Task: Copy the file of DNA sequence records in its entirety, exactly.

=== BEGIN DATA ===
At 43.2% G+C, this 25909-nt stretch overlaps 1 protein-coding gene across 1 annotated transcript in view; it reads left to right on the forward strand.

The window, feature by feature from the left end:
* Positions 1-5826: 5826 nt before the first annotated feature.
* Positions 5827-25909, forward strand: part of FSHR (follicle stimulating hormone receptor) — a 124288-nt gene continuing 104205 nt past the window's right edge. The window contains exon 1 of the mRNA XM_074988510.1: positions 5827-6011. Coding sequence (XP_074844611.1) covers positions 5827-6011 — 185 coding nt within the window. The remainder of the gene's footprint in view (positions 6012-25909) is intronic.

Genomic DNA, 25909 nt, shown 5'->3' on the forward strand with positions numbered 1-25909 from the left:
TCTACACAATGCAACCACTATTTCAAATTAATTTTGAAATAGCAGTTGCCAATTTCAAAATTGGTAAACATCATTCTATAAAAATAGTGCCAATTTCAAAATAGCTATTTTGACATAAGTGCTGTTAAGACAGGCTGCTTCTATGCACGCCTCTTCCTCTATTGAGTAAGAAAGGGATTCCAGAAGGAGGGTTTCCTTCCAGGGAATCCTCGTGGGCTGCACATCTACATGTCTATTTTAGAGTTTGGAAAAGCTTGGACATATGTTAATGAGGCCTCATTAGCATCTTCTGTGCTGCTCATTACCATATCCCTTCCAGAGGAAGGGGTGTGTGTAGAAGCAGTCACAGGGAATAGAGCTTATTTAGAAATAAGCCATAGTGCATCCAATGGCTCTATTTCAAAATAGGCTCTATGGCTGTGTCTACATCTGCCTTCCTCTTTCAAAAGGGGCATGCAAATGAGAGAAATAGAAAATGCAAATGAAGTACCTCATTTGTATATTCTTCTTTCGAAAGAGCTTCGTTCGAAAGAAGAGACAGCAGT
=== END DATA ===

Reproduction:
At 43.2% G+C, this 25909-nt stretch overlaps 1 protein-coding gene across 1 annotated transcript in view; it reads left to right on the forward strand.

The window, feature by feature from the left end:
* Positions 1-5826: 5826 nt before the first annotated feature.
* Positions 5827-25909, forward strand: part of FSHR (follicle stimulating hormone receptor) — a 124288-nt gene continuing 104205 nt past the window's right edge. The window contains exon 1 of the mRNA XM_074988510.1: positions 5827-6011. Coding sequence (XP_074844611.1) covers positions 5827-6011 — 185 coding nt within the window. The remainder of the gene's footprint in view (positions 6012-25909) is intronic.

Genomic DNA, 25909 nt, shown 5'->3' on the forward strand with positions numbered 1-25909 from the left:
TCTACACAATGCAACCACTATTTCAAATTAATTTTGAAATAGCAGTTGCCAATTTCAAAATTGGTAAACATCATTCTATAAAAATAGTGCCAATTTCAAAATAGCTATTTTGACATAAGTGCTGTTAAGACAGGCTGCTTCTATGCACGCCTCTTCCTCTATTGAGTAAGAAAGGGATTCCAGAAGGAGGGTTTCCTTCCAGGGAATCCTCGTGGGCTGCACATCTACATGTCTATTTTAGAGTTTGGAAAAGCTTGGACATATGTTAATGAGGCCTCATTAGCATCTTCTGTGCTGCTCATTACCATATCCCTTCCAGAGGAAGGGGTGTGTGTAGAAGCAGTCACAGGGAATAGAGCTTATTTAGAAATAAGCCATAGTGCATCCAATGGCTCTATTTCAAAATAGGCTCTATGGCTGTGTCTACATCTGCCTTCCTCTTTCAAAAGGGGCATGCAAATGAGAGAAATAGAAAATGCAAATGAAGTACCTCATTTGTATATTCTTCTTTCGAAAGAGCTTCGTTCGAAAGAAGAGACAGCAGT